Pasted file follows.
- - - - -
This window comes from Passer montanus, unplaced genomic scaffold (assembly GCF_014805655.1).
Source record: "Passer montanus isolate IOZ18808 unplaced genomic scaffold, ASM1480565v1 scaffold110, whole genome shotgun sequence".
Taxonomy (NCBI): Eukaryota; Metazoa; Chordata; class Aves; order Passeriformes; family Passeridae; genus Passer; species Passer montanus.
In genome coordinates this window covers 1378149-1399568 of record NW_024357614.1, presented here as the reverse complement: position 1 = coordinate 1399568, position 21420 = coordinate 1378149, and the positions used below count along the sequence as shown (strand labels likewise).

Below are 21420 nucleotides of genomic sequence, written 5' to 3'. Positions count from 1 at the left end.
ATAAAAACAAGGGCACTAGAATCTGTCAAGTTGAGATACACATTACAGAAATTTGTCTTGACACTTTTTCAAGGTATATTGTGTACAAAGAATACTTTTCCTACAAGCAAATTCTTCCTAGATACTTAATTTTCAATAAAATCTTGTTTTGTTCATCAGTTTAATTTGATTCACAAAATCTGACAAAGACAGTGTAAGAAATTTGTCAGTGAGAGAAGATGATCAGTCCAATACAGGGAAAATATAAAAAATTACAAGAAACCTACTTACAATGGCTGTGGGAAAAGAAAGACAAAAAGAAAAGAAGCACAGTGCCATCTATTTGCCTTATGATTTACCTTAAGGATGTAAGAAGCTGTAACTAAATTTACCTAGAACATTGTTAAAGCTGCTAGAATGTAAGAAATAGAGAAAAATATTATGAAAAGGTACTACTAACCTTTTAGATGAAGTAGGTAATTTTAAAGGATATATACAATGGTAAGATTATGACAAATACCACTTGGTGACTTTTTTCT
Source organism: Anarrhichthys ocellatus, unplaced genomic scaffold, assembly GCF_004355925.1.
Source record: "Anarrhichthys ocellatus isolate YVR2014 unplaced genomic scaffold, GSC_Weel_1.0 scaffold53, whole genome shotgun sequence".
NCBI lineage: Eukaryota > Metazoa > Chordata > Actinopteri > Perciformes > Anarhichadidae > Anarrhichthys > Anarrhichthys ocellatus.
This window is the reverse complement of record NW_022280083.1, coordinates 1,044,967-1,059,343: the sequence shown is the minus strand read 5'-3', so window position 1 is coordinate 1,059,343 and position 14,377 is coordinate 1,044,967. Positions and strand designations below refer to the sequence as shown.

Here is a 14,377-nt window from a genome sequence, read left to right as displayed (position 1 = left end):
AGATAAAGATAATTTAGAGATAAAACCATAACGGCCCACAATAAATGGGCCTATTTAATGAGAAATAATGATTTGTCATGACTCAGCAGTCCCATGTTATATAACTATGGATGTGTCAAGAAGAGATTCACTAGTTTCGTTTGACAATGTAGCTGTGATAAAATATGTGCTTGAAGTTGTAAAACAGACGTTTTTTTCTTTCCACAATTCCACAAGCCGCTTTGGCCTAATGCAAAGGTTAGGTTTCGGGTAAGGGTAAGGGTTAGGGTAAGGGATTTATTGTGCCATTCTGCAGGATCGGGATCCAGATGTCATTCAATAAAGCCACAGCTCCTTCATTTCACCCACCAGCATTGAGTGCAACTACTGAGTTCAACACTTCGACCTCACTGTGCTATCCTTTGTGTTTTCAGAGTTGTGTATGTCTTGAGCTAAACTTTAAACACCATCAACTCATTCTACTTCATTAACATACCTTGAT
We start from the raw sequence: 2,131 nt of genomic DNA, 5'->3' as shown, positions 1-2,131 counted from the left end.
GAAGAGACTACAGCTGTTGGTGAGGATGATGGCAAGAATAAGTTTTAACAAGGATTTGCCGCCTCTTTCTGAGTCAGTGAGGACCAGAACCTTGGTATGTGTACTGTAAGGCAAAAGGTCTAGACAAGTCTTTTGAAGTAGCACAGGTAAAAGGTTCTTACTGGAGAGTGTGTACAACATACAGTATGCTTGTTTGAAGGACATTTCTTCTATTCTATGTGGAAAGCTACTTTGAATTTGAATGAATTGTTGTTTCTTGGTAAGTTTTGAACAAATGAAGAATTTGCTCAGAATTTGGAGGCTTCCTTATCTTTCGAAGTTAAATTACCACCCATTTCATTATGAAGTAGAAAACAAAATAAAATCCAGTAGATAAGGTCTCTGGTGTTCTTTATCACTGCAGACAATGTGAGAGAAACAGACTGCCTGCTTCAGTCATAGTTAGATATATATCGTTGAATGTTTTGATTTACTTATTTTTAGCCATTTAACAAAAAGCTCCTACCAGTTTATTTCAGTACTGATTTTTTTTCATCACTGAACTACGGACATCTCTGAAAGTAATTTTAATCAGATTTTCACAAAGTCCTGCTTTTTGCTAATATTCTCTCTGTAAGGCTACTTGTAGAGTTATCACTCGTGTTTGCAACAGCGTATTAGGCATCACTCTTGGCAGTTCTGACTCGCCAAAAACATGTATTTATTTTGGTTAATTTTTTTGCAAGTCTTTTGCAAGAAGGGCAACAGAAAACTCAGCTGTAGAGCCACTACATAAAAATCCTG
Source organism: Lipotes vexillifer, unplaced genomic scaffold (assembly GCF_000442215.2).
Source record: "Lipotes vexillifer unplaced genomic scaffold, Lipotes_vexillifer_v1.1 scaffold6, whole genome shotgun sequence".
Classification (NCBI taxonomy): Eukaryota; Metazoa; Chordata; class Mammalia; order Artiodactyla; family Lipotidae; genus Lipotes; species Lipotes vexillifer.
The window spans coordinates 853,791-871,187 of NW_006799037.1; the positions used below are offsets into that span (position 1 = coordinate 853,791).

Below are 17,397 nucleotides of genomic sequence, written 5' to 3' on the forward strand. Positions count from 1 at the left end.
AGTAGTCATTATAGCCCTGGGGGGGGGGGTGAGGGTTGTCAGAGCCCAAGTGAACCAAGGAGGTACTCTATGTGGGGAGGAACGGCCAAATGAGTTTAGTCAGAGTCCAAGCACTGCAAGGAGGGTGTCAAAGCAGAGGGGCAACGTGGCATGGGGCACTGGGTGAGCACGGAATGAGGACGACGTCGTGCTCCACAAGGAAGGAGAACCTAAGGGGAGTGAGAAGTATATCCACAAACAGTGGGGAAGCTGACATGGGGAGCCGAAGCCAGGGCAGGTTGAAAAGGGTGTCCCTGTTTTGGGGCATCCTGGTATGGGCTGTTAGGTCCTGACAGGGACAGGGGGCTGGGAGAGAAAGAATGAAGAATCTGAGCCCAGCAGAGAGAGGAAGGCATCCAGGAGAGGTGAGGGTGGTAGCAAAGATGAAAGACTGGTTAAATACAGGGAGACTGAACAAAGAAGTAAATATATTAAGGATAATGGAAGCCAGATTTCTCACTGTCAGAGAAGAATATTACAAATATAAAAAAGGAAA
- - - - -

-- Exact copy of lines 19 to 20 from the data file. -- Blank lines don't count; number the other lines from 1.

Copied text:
Below are 17,397 nucleotides of genomic sequence, written 5' to 3' on the forward strand. Positions count from 1 at the left end.
AGTAGTCATTATAGCCCTGGGGGGGGGGGTGAGGGTTGTCAGAGCCCAAGTGAACCAAGGAGGTACTCTATGTGGGGAGGAACGGCCAAATGAGTTTAGTCAGAGTCCAAGCACTGCAAGGAGGGTGTCAAAGCAGAGGGGCAACGTGGCATGGGGCACTGGGTGAGCACGGAATGAGGACGACGTCGTGCTCCACAAGGAAGGAGAACCTAAGGGGAGTGAGAAGTATATCCACAAACAGTGGGGAAGCTGACATGGGGAGCCGAAGCCAGGGCAGGTTGAAAAGGGTGTCCCTGTTTTGGGGCATCCTGGTATGGGCTGTTAGGTCCTGACAGGGACAGGGGGCTGGGAGAGAAAGAATGAAGAATCTGAGCCCAGCAGAGAGAGGAAGGCATCCAGGAGAGGTGAGGGTGGTAGCAAAGATGAAAGACTGGTTAAATACAGGGAGACTGAACAAAGAAGTAAATATATTAAGGATAATGGAAGCCAGATTTCTCACTGTCAGAGAAGAATATTACAAATATAAAAAAGGAAA